In a related action, the board adopted a resolution that restores some items that were changed in a management resolution in August, including education incentives, said Assistant County Executive Officer
Representatives of the
If adopted by the board next week, the supplemental pay equivalent will offset those contributions, Carroll said. The board introduced the measure Tuesday on a 4-1 vote, with Supervisor
County officials said the measure does not increase board members' annual compensation, which, including benefits, ranges from
"It absolutely does not increase their compensation," Carroll said in an interview. "In most board members' case, it will actually go down a dollar or two per paycheck."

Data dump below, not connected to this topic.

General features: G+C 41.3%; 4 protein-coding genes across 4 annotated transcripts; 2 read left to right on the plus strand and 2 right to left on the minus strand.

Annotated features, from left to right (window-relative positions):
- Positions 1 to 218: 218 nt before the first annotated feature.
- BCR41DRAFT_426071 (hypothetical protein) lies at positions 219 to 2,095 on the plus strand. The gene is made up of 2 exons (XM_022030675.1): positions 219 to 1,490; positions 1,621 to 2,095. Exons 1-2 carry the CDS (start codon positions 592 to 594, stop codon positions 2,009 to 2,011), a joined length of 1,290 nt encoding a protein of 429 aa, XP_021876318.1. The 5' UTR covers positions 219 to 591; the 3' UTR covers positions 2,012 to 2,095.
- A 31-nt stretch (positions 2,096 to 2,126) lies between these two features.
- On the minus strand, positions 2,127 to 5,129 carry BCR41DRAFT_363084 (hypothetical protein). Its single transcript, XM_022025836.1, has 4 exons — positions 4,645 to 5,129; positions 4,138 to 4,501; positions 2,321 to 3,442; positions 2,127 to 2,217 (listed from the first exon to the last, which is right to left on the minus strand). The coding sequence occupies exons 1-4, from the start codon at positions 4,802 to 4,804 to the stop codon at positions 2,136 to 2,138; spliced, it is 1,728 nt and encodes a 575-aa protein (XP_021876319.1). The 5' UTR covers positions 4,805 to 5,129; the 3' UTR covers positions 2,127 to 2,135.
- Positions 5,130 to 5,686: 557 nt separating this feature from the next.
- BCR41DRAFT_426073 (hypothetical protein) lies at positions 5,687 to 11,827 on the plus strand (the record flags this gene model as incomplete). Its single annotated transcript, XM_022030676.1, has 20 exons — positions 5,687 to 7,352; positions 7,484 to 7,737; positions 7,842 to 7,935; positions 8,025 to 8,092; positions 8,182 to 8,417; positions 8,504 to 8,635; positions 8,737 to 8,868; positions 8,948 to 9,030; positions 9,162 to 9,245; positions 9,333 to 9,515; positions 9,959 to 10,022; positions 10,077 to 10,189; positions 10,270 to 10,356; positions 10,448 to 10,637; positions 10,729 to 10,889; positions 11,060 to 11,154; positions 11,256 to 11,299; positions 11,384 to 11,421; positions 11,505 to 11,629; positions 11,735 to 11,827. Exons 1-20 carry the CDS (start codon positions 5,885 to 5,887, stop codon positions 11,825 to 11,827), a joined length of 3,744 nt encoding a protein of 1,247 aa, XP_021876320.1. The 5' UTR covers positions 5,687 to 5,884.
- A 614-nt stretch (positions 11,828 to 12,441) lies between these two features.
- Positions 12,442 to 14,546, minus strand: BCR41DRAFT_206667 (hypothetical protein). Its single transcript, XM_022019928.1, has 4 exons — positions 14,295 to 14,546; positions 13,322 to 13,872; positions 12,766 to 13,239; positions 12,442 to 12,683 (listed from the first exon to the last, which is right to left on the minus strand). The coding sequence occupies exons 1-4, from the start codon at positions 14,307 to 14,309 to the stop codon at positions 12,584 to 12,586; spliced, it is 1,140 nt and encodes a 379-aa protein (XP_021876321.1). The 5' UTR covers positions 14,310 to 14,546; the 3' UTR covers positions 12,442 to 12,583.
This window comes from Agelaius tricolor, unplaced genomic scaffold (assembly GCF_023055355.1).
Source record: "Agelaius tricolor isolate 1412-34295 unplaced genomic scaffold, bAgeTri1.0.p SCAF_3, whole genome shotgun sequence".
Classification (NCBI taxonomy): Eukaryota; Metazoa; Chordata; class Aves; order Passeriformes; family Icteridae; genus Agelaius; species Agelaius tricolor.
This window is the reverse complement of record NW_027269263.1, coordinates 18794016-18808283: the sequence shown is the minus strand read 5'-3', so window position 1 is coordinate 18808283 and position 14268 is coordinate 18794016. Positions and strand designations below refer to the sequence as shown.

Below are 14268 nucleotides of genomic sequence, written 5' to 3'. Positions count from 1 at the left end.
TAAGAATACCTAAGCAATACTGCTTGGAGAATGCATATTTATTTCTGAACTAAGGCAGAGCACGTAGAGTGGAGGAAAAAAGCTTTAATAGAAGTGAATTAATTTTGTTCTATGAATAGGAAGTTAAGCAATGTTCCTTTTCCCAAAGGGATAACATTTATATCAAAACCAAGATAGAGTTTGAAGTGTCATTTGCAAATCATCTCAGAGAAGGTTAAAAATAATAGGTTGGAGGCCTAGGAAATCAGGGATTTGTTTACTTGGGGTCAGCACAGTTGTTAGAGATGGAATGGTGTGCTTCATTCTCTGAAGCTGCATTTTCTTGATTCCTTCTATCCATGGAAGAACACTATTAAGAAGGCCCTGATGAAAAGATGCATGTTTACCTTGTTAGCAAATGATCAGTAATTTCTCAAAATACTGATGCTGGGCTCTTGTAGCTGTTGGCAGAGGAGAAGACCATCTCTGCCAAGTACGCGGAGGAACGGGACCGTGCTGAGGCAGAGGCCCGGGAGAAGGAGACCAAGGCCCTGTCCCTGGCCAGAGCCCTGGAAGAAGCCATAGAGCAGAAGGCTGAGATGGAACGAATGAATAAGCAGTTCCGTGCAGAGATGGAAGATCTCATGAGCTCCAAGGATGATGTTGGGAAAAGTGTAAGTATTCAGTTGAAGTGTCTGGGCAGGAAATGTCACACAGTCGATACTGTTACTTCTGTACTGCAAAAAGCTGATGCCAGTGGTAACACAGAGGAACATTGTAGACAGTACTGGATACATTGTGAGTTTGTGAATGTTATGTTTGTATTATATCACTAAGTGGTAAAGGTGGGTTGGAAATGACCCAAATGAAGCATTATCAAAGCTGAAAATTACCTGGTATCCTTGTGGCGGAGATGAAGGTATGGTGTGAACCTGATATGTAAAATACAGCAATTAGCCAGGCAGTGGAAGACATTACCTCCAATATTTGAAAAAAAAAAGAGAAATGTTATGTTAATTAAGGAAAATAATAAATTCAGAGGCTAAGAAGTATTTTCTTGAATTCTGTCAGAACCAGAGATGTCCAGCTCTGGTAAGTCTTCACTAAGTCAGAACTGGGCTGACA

The association is spearheading a proposed November ballot measure that would phase out the county pension system.
"The point is, we're staying within the ordinance," he said.
The ordinance resulted from a blue ribbon commission in the 1990s that determined that supervisors' base salaries should be 70 percent of the base salary of superior court judges, Carroll said.
"This way, the board wouldn't have to vote on their own salary," he said. "And taxpayers would kind of be protected from the board being able to make that call."
Under Tuesday's adopted management resolution, education incentives for degrees not required for employees' positions were restored as regular payments, not 401(k) retirement plan contributions, Carroll said.
Grau said that amounts to "pension spiking."
"The way it's done is you get an advanced degree and they pay you a certain percentage of your salary," which in turn increases your pension, he said. "The board appears to be in favor of increasing pension spiking and costs for taxpayers."
The resolution also restored paid leave counting as overtime, but to be paid at a lower rate, Carroll said.
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